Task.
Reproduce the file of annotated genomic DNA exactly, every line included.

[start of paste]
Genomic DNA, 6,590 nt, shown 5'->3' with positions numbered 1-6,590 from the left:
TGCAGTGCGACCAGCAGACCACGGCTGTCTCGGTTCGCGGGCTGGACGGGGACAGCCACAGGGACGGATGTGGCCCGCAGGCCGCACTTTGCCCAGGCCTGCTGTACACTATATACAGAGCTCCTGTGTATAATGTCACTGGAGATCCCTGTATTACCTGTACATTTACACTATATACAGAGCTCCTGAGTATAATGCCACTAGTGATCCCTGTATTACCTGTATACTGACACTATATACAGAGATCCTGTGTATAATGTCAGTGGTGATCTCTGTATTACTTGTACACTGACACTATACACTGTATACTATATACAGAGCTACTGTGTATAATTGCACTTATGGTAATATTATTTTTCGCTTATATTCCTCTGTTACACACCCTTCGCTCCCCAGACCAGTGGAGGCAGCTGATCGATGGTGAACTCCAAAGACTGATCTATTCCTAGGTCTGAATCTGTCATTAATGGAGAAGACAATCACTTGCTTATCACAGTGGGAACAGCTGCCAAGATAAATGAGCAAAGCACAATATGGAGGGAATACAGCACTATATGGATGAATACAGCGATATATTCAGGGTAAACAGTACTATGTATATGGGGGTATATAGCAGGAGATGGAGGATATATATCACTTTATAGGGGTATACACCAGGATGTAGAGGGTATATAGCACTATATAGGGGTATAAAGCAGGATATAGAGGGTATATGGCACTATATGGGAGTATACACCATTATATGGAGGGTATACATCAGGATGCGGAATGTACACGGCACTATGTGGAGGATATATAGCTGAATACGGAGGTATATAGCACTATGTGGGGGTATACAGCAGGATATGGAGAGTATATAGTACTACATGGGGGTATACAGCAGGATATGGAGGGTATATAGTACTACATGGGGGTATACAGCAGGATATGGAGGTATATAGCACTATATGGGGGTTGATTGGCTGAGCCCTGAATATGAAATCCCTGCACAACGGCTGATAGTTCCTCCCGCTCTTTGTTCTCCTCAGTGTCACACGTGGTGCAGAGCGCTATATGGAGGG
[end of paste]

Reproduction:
Genomic DNA, 6,590 nt, shown 5'->3' with positions numbered 1-6,590 from the left:
TGCAGTGCGACCAGCAGACCACGGCTGTCTCGGTTCGCGGGCTGGACGGGGACAGCCACAGGGACGGATGTGGCCCGCAGGCCGCACTTTGCCCAGGCCTGCTGTACACTATATACAGAGCTCCTGTGTATAATGTCACTGGAGATCCCTGTATTACCTGTACATTTACACTATATACAGAGCTCCTGAGTATAATGCCACTAGTGATCCCTGTATTACCTGTATACTGACACTATATACAGAGATCCTGTGTATAATGTCAGTGGTGATCTCTGTATTACTTGTACACTGACACTATACACTGTATACTATATACAGAGCTACTGTGTATAATTGCACTTATGGTAATATTATTTTTCGCTTATATTCCTCTGTTACACACCCTTCGCTCCCCAGACCAGTGGAGGCAGCTGATCGATGGTGAACTCCAAAGACTGATCTATTCCTAGGTCTGAATCTGTCATTAATGGAGAAGACAATCACTTGCTTATCACAGTGGGAACAGCTGCCAAGATAAATGAGCAAAGCACAATATGGAGGGAATACAGCACTATATGGATGAATACAGCGATATATTCAGGGTAAACAGTACTATGTATATGGGGGTATATAGCAGGAGATGGAGGATATATATCACTTTATAGGGGTATACACCAGGATGTAGAGGGTATATAGCACTATATAGGGGTATAAAGCAGGATATAGAGGGTATATGGCACTATATGGGAGTATACACCATTATATGGAGGGTATACATCAGGATGCGGAATGTACACGGCACTATGTGGAGGATATATAGCTGAATACGGAGGTATATAGCACTATGTGGGGGTATACAGCAGGATATGGAGAGTATATAGTACTACATGGGGGTATACAGCAGGATATGGAGGGTATATAGTACTACATGGGGGTATACAGCAGGATATGGAGGTATATAGCACTATATGGGGGTTGATTGGCTGAGCCCTGAATATGAAATCCCTGCACAACGGCTGATAGTTCCTCCCGCTCTTTGTTCTCCTCAGTGTCACACGTGGTGCAGAGCGCTATATGGAGGG